Life cycle assessment of seaweed biomethane, generated from seaweed sourced from integrated multi-trophic aquaculture in temperate oceanic climates

dc.check.date2019-04-05
dc.check.infoAccess to this item is restricted until 24 months after publication by request of the publisher.en
dc.contributor.authorCzyrnek-Delêtre, Magdalena M.
dc.contributor.authorRocca, Stefania
dc.contributor.authorAgostini, Alessandro
dc.contributor.authorGiuntoli, Jacopo
dc.contributor.authorMurphy, Jerry D.
dc.contributor.funderScience Foundation Irelanden
dc.contributor.funderGas Networks Ireland
dc.contributor.funderErvia, Ireland
dc.contributor.funderB9 Energy Group, Northern Ireland
dc.date.accessioned2018-03-20T10:16:40Z
dc.date.available2018-03-20T10:16:40Z
dc.date.issued2017-04-05
dc.date.updated2018-03-06T09:50:04Z
dc.description.abstractBiomethane produced from seaweed is a third generation renewable gaseous fuel. The advantage of seaweed for biofuel is that it does not compete directly or indirectly for land with food, feed or fibre production. Furthermore, the integration of seaweed and salmon farming can increase the yield of seaweed per hectare, while reducing the eutrophication from fish farming. So far, full comprehensive life cycle assessment (LCA) studies of seaweed biofuel are scarce in the literature; current studies focus mainly on microalgal biofuels. The focus of this study is an assessment of the sustainability of seaweed biomethane, with seaweed sourced from an integrated seaweed and salmon farm in a north Atlantic island, namely Ireland. With this goal in mind, an attributional LCA principle was applied to analyse a seaweed biofuel system. The environmental impact categories assessed are: climate change, acidification, and marine, terrestrial and freshwater eutrophication. The seaweed Laminaria digitata is digested to produce biogas upgraded to natural gas standard, before being used as a transport biofuel. The baseline scenario shows high emissions in all impact categories. An optimal seaweed biomethane system can achieve 70% savings in GHG emissions as compared to gasoline with high yields per hectare, optimum seaweed composition and proper digestate management. Seaweed harvested in August proved to have higher methane yield. August seaweed biomethane delivers 22% lower impacts than biomethane from seaweed harvested in October. Seaweed characteristics are more significant for improvement of biomethane sustainability than an increase in seaweed yield per unit area.en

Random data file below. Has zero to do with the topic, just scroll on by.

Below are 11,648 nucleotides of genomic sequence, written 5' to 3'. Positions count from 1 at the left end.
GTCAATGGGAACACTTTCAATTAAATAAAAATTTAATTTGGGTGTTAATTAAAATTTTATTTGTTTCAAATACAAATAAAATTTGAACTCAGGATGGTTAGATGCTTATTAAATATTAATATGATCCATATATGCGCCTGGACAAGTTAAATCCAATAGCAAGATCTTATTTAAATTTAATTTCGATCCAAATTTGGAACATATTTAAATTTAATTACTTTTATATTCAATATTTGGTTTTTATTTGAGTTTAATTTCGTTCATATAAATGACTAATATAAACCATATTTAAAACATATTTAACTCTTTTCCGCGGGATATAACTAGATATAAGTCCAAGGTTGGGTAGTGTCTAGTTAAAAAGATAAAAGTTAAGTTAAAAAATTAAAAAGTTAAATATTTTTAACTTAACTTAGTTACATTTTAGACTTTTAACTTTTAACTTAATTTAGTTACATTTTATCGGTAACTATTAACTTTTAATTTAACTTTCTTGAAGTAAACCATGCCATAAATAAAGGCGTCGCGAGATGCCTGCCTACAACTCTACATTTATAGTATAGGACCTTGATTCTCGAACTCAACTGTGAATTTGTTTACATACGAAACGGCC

dc.description.statusPeer revieweden
dc.description.versionAccepted Versionen
dc.format.mimetypeapplication/pdfen
dc.identifier.citationCzyrnek-Delêtre, M. M., Rocca, S., Agostini, A., Giuntoli, J. and Murphy, J. D. (2017) 'Life cycle assessment of seaweed biomethane, generated from seaweed sourced from integrated multi-trophic aquaculture in temperate oceanic climates', Applied Energy, 196, pp.34-50. doi: 10.1016/j.apenergy.2017.03.129en
dc.identifier.doi10.1016/j.apenergy.2017.03.129
dc.identifier.endpage50en
dc.identifier.issn0306-2619
dc.identifier.journaltitleApplied Energyen
dc.identifier.startpage34en
dc.identifier.urihttps://hdl.handle.net/10468/5632
dc.identifier.volume196en
dc.language.isoenen
dc.publisherElsevier Ltd.en
dc.relation.projectinfo:eu-repo/grantAgreement/SFI/SFI Research Centres Supplement/12/RC/2302s/IE/Marine Renewable Energy Ireland (MaREI) - EU Grant Manager/en
dc.rights© 2017, Elsevier Ltd. All rights reserved. This manuscript version is made available under the CC-BY-NC-ND license.en
dc.rights.urihttps://creativecommons.org/licenses/by-nc-nd/4.0/en
dc.subjectSeaweeden
dc.subjectBiomethaneen
dc.subjectAnaerobic digestionen
dc.subjectLife cycle assessmenten
dc.subjectLCAen
dc.subjectWastewateren
dc.subjectIntegrated multi-trophic aquacultureen
dc.subjectIMTAen
dc.titleLife cycle assessment of seaweed biomethane, generated from seaweed sourced from integrated multi-trophic aquaculture in temperate oceanic climatesen
dc.typeArticle (peer-reviewed)en
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